The Kuiper Belt is found in the dimly lit spaces of our solar system beyond the orbit of Neptune. This region is about 35 to 50 times farther from the sun than the Earth, populated by icy bodies so little distributed that they have never had the chance to strike and blend into objects the size of A planet.
Pluto is the largest we know, but only. And over the past two decades, telescope surveys have uncovered a few thousand more, whose size does not exceed a few tens of kilometers.
The problem is that most objects of this size or smaller size are too small to be spotted by telescopes. It will be difficult to determine the number of tiny but invisible bodies in the Kuiper Belt. Now a new article, published in Science, used an ingenious method to help us discover.
This is important because scientists believe that objects in the Kuiper Belt are survivors of the birth of the solar system and develop from a primordial cloud of dust and gas. This means that their size distribution could tell us a lot about how the material from which the planets were developed was assembled.
Instead of directly counting small objects from the Kuiper belt, the researchers behind the new study counted the craters created by the random sample of objects that impacted Pluto's surfaces and its largest moon, Charon.
There, craters 13 kilometers (8 miles) would have been created by objects of a size between 1 and 2 kilometers (0.6 to 1.2 miles).
This is already well below the telescopic detection limit for the Kuiper Belt objects themselves, but NASA's New Horizons mission flyby images in 2015 allow mapping of craters to be found. barely 1.4 kilometers.
These must have been caused by objects not exceeding 100 meters from the Kuiper belt.
The analysis of the researchers shows that, for craters of 13 km or more, both on Pluto and Charon, the frequency of impacts of different sizes seems to correspond to that expected from the known size distribution for the objects of the Kuiper belt.
However, for small craters, abundance decreases considerably, as does the abundance of Kuiper Belt objects capable of forming these craters.
The same thing does not happen for well-documented asteroids that collide with bodies in the Jupiter, Mars and Earth region, nor with the theoretical models.
The interpretation of the most craterized terrain has led researchers to rule out small craters being erased by geological resurfacing such as cryovolcanic activity (eruptions of icy fluids) over the last four billion years.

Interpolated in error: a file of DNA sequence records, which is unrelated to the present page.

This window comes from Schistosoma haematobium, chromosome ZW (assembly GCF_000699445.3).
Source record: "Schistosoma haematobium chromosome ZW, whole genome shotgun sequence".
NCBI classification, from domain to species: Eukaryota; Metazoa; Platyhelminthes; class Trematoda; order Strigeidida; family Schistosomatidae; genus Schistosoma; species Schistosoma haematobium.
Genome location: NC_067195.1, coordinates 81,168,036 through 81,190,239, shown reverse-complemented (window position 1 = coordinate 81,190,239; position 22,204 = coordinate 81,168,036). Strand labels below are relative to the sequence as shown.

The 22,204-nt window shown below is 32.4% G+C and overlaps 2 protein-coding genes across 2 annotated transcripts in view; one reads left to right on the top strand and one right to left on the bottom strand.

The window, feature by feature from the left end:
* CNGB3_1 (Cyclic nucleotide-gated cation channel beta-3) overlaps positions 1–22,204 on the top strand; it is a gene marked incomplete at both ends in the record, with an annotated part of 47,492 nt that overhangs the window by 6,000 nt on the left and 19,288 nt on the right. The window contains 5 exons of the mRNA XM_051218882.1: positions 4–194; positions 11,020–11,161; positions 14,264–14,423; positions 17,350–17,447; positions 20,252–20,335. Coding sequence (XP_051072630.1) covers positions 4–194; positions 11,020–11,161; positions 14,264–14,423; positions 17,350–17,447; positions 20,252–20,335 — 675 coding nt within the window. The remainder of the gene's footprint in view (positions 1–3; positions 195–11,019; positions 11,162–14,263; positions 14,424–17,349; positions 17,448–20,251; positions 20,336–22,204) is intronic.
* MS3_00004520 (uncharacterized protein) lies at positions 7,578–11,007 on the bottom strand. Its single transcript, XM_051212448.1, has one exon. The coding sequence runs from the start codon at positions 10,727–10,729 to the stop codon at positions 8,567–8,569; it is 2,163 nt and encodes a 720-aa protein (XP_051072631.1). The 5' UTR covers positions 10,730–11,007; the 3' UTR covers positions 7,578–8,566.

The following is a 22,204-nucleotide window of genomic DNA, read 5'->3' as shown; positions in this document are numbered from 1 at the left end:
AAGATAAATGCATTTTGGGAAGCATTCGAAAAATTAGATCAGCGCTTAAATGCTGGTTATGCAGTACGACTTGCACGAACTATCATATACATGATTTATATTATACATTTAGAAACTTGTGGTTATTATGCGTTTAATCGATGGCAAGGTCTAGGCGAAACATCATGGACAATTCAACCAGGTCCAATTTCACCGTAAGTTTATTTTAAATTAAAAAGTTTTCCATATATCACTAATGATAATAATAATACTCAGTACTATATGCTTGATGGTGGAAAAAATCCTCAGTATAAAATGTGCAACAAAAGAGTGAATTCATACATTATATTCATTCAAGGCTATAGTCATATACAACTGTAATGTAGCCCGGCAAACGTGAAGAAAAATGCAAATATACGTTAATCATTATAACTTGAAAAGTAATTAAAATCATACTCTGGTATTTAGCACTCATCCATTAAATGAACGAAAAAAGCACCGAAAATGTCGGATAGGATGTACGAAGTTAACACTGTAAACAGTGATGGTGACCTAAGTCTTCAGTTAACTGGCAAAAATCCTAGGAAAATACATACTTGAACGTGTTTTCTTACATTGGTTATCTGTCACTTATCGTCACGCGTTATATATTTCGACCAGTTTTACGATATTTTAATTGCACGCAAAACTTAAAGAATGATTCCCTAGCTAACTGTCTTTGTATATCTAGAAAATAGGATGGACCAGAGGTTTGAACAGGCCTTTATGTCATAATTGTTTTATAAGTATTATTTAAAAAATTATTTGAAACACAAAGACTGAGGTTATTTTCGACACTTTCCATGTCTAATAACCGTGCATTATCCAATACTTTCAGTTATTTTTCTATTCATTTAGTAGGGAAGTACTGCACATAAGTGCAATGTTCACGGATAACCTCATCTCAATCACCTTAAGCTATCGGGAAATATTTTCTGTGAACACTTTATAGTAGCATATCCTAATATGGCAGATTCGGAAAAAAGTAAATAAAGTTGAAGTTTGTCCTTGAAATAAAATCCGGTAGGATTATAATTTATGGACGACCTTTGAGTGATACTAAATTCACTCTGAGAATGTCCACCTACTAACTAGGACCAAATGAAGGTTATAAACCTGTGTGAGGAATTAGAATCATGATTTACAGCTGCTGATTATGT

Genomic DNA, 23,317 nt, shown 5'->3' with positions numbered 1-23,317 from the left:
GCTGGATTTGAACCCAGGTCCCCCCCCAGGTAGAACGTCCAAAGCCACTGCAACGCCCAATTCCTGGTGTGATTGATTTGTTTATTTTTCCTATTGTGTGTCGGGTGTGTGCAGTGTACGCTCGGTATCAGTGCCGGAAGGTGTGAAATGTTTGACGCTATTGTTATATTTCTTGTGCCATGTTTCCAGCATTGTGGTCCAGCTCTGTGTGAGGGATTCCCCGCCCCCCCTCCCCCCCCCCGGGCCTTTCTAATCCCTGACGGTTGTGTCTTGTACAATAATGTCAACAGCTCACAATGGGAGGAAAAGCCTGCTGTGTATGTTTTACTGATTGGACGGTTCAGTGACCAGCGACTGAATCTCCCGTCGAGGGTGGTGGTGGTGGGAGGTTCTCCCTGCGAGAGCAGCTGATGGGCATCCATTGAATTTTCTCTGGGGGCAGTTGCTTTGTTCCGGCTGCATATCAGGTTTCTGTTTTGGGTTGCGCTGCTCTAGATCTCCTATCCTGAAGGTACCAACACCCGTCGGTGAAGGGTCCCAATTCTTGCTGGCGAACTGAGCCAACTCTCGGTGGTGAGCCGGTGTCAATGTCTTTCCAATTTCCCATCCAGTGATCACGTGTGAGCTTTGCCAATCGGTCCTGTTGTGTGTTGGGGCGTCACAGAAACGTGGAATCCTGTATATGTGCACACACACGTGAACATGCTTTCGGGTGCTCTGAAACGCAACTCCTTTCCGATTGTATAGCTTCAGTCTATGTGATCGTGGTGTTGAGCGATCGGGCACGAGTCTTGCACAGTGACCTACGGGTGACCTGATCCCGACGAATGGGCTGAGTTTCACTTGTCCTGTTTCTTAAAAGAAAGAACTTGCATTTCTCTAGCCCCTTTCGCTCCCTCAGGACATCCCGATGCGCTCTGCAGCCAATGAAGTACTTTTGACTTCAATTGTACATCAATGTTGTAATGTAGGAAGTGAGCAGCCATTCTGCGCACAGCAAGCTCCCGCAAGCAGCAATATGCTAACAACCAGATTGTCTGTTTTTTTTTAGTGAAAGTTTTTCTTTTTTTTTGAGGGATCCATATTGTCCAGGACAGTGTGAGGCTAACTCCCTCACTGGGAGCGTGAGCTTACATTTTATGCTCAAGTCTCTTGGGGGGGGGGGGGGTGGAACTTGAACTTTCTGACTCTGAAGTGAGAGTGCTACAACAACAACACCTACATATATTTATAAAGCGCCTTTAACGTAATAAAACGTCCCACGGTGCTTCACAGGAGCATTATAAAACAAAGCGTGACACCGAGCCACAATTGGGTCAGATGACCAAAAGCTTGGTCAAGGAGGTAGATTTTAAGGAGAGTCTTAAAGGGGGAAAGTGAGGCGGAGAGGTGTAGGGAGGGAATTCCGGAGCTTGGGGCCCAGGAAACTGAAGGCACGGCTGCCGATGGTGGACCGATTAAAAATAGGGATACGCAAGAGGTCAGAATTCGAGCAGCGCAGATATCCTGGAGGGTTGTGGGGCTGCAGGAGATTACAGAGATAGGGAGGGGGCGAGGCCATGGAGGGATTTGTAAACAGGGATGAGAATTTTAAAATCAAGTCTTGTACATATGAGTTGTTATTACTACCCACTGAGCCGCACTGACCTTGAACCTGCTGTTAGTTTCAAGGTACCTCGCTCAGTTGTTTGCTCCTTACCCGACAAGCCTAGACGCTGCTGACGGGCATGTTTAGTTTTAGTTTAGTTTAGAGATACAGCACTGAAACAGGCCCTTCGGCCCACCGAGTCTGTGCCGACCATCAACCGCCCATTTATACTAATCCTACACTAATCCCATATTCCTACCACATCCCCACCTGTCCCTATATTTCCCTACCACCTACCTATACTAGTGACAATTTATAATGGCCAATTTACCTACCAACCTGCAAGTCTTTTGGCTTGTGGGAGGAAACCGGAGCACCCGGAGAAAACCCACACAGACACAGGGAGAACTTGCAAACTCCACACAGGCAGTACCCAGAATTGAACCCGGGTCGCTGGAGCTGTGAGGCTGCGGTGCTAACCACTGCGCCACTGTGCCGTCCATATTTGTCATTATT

This reinforces the conclusion that the small craters have never been realized in the expected numbers. So there must be a mysterious corresponding deficit of objects in the Kuiper belt of less than 1 to 2 kilometers or so.
Blorping and thrilling
When researchers, led by Kelsi Singer of the Southwest Research Institute in Boulder, Colorado, wrote their paper, no one had seen a small Kuiper belt object in detail yet.
However, New Horizons recently flew over a 30 km long object known as the 2014 MU₆₉ (dubbed the most controversial "Ultima Thule") on January 1st and has probably transmitted the best images we will have.
Sometimes described as "snowman-shaped", it is a two-lobed "binary contact" formed almost certainly by the fusion of two round objects that occurred so slowly. and so gently that none of the components has been distorted during the process.
But what happened before that? If you look at the larger of the two lobes, in particular, you can distinguish what looks like traces of components that have merged with enough force to form a rough sphere, but with insufficient violence to break each other.
These ideas inspired new original terms. "Blorping" refers to the material collision fusion to assemble each of the lobes, and "flomping" describes the approximation when two lobes meet without causing deformation.
More importantly, this could provide insight into the processes that deprived the Kuiper Belt of smaller objects that would otherwise have had an impact on the creation of small craters on Pluto and Charon.
The relative lack of small objects in the Kuiper belt can be explained by the fact that, instead of separating in the event of a collision, they have tended to splinter – eventually becoming objects like 2014 MU₆₉ .
If this is correct, when we try to count them, we see a record of growth rather than fragmentation by collision.
The further you get from the sun, the slower the orbital speed. Collisions are expected to be less violent in the Kuiper belt than in the inner solar system.
Nevertheless, even in this case, a "blorp" event that melts two clumps rather than separates them probably requires that the ice-creams that make up the bulk of their substance be much less brittle and more mellow than what we do. expected.
This is crucial information because these lumps are made from the raw material from which the solar system was formed, shedding important light on its evolution.
David Rothery, Professor of Global Geosciences, The Open University.
This article is republished from The Conversation under a Creative Commons license. Read the original article.